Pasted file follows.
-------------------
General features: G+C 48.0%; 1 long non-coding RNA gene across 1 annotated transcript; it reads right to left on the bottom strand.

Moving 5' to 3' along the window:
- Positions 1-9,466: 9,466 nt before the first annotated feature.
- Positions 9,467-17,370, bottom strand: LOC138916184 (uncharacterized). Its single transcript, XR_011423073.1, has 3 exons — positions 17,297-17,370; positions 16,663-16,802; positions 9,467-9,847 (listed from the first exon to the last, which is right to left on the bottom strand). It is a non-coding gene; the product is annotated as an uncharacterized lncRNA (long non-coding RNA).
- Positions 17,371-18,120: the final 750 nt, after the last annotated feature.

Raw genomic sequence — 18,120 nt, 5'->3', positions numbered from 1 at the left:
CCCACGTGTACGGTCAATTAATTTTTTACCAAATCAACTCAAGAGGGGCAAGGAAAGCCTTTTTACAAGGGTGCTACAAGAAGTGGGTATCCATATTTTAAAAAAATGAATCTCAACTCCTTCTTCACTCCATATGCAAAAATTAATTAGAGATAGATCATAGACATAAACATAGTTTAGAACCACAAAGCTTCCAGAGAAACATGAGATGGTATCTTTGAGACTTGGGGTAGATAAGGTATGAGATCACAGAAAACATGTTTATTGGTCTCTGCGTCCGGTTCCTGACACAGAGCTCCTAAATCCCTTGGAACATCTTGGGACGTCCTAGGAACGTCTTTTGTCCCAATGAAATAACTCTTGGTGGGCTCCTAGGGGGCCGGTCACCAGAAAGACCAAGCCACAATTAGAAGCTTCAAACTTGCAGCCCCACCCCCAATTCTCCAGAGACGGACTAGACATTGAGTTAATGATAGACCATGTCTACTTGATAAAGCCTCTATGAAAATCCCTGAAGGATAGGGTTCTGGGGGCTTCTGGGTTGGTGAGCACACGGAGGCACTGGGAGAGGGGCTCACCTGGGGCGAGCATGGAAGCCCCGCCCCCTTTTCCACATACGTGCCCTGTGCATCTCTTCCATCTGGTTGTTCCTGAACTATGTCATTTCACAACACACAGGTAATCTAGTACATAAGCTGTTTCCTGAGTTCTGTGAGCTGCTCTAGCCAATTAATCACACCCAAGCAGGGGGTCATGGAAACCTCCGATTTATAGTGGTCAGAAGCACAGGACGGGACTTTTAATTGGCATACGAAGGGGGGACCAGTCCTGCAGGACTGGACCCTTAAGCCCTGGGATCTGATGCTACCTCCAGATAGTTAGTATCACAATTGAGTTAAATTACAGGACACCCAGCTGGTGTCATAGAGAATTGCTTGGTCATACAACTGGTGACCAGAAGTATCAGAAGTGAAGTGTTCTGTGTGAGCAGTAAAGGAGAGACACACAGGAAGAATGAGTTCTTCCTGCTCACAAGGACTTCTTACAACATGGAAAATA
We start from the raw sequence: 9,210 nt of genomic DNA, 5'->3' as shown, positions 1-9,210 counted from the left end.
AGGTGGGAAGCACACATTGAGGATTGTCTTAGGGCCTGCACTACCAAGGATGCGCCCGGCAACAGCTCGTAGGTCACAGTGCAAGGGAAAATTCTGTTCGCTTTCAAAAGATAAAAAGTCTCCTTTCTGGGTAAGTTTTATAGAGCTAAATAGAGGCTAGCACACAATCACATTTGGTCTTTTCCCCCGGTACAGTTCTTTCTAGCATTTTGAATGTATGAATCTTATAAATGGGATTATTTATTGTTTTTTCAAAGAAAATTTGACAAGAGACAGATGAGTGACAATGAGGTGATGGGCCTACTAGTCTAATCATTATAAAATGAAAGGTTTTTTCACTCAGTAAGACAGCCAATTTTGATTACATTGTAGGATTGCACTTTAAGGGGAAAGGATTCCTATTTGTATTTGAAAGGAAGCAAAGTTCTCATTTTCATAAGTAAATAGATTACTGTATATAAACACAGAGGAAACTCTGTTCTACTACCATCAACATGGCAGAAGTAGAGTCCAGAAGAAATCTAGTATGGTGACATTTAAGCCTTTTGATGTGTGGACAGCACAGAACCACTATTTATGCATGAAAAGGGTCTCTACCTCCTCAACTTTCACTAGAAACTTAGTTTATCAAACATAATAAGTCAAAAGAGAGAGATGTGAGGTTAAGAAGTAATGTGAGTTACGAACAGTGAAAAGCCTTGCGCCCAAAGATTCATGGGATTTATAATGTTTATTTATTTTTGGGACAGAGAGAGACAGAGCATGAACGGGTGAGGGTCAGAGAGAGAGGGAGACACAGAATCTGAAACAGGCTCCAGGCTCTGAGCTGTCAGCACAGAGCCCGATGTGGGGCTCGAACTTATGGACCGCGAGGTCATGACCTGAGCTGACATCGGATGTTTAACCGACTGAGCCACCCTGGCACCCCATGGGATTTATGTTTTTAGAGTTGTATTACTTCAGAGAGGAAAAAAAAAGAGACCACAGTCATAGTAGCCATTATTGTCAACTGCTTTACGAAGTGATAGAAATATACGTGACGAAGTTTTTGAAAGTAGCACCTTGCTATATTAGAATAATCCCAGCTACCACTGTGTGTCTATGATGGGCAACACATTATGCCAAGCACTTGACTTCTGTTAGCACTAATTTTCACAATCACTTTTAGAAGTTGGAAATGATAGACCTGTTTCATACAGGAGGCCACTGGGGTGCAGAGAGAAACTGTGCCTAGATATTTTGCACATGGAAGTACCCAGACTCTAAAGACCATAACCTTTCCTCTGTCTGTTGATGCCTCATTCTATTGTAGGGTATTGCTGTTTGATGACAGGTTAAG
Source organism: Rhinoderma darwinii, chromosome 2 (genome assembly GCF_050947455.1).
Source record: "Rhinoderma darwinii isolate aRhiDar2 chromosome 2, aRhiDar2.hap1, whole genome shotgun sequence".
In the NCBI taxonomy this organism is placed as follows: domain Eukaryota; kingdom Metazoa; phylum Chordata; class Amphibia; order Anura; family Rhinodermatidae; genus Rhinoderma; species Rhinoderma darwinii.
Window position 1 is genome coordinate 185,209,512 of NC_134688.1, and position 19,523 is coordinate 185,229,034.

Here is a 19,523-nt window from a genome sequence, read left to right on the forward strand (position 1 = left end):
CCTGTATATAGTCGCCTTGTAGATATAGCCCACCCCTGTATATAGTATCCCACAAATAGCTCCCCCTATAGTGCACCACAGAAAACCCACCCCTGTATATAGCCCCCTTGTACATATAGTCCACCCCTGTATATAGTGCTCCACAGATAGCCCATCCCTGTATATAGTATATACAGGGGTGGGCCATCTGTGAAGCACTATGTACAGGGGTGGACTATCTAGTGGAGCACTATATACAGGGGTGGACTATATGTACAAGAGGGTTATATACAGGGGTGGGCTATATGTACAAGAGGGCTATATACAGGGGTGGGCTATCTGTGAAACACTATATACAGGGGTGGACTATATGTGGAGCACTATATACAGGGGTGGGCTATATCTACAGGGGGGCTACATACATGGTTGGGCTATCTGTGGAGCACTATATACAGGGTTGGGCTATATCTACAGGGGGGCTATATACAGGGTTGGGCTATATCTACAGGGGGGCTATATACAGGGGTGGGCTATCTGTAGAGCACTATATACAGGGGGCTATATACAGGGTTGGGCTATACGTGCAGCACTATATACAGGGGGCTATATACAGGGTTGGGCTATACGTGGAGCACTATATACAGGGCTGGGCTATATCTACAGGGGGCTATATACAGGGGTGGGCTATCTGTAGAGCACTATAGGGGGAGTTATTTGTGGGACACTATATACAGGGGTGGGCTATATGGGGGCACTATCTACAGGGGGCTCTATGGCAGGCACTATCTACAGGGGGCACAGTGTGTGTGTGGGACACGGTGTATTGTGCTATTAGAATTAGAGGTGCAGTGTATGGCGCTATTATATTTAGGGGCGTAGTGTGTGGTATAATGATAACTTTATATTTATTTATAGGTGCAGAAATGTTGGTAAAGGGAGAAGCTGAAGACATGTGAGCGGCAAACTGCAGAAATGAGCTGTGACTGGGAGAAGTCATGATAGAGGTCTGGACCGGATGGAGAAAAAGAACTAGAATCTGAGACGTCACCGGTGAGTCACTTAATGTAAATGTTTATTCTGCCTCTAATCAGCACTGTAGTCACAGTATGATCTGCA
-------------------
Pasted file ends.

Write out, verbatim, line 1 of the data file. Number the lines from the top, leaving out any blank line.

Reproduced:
General features: G+C 48.0%; 1 long non-coding RNA gene across 1 annotated transcript; it reads right to left on the bottom strand.